- Increasing awareness for FSPs of the market opportunity of serving women and increasing awareness for women of the options that are available to them
Making the Most of Mobile Money
Roughly 97 percent of households in Egypt, and 80 percent of low-income households, own a mobile phone. Unlike many of the markets we work in, Egypt is close to gender parity in mobile phone ownership. That high penetration rate represents a huge opportunity to raise women’s mobile-money usage. Women’s World Banking’s strategy will double the number of women using mobile money, from roughly 6 percent active wallets to 12 percent. The strategy also calls on mobile network operators (MNOs) to target mobile phone owners who are unbanked and don’t yet use mobile money, which provides a huge untapped market.
With the mobile money sector primed for growth, Women’s World Banking will work with MNOs to ensure that women’s needs are identified and met, and hurdles minimized. For instance, permission from men is still usually required to buy a phone, and 40 percent of women report discomfort from their families about their handset usage. Beyond these social barriers, women in Egypt don’t have enough compelling use cases for mobile money, and use mobile wallets mainly for cash transfers. Women’s World Banking will work with providers to identify more relevant use cases for women such as savings, loans or insurance, thus giving them a reason to use the services.
Creating Better Financial Safety Nets for Women
Stronger financial safety nets are pillars of financial inclusion. In Egypt, women have low adoption and usage rates for savings and insurance. Women who save typically use group savings schemes known as Gami’yaat (ROSCAs).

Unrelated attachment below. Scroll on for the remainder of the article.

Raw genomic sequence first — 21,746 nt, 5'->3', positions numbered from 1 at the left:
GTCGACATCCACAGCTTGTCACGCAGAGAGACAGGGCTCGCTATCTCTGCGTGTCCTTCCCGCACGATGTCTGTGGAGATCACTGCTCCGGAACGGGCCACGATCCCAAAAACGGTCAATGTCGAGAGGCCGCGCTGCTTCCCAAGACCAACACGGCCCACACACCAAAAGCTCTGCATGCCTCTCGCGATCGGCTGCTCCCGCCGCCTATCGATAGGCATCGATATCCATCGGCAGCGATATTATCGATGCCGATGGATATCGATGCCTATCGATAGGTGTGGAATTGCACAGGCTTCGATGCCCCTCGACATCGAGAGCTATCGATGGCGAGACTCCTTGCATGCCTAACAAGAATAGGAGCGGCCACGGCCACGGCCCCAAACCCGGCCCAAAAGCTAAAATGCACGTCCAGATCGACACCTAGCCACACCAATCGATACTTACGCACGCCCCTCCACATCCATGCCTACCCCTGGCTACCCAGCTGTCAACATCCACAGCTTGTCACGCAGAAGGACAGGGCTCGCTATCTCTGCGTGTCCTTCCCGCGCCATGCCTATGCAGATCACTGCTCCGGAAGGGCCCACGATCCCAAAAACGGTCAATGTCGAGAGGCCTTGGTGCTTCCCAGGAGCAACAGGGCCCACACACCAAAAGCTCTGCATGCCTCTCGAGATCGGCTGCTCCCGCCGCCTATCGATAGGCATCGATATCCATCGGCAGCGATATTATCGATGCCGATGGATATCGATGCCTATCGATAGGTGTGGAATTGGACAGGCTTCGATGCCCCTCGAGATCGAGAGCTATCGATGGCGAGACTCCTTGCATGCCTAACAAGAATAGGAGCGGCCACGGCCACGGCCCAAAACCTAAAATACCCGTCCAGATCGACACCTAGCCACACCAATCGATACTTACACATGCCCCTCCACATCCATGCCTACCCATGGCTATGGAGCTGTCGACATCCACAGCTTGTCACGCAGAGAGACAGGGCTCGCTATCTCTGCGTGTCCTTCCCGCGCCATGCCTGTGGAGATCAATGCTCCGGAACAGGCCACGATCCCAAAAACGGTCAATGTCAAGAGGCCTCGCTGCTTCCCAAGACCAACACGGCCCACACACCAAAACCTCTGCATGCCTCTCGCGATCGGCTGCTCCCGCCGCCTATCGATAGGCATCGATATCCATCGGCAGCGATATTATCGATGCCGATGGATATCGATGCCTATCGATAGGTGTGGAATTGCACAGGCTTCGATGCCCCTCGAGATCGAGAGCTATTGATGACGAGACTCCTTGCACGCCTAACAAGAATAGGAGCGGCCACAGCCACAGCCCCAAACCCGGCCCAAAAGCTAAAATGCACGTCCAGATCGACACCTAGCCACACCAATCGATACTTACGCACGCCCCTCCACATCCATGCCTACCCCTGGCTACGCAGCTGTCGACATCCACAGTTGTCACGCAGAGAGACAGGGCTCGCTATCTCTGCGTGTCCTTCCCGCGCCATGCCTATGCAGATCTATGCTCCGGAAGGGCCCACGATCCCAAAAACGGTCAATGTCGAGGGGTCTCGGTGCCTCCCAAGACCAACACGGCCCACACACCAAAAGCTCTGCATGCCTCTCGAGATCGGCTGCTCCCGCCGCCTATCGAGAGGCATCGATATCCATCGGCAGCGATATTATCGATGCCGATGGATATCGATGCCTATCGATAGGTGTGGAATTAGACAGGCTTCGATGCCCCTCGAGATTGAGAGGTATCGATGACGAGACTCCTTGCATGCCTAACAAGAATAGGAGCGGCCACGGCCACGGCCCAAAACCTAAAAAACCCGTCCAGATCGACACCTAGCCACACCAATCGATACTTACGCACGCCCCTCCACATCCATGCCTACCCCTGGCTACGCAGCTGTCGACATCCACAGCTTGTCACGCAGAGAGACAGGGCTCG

Behavioral research by Women’s World Banking will identify barriers that keep women from using formal savings and insurance. Learnings from the research will guide the design of solutions that actively engage existing and new women clients.
Women’s World Banking will partner with FSPs, and Fintechs to help them diversify and create new women-centered savings and insurance solutions. Additionally, Women’s World Banking will work with providers on solutions that reach at least 1 million women who receive G2P payments, and other such programs.
Bridging the Distance between Women and Financial Service Providers
Financial solutions designed for low-income women will never gain traction unless the women who need them know about and can access those solutions.
Women’s World Banking will design messaging campaigns that reach out to low-income women in Egypt. Through cognitive and behavioral research and ecosystem development, Women’s World Banking will identify and address gaps in access that prevent low-income women from finding and using financial products.
Women’s World Banking will train financial service providers on the make-or-break necessity of women-centered design. When products are developed with women in mind, women are not just more likely to adopt them but also to actively engage with them and form lasting habits, thus creating the opportunity for women and growth for financial service providers.
With Women’s World Banking’s strategy for Egypt in place, it looks for others to join to build a more secure and prosperous Egypt.